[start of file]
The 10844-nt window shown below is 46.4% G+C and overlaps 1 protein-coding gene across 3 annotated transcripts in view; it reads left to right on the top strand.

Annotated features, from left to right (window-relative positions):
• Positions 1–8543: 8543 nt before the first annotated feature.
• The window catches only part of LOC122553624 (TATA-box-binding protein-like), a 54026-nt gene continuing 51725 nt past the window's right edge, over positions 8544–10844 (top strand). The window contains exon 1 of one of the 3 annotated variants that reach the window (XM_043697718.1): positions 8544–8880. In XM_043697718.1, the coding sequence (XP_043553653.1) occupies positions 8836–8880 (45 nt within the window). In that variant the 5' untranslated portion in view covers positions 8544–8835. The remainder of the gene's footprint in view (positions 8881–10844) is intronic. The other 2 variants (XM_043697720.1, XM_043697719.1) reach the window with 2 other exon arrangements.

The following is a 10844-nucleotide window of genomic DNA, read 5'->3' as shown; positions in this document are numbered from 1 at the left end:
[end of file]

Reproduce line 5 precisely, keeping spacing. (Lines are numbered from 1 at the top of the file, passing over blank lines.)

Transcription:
The following is a 10844-nucleotide window of genomic DNA, read 5'->3' as shown; positions in this document are numbered from 1 at the left end: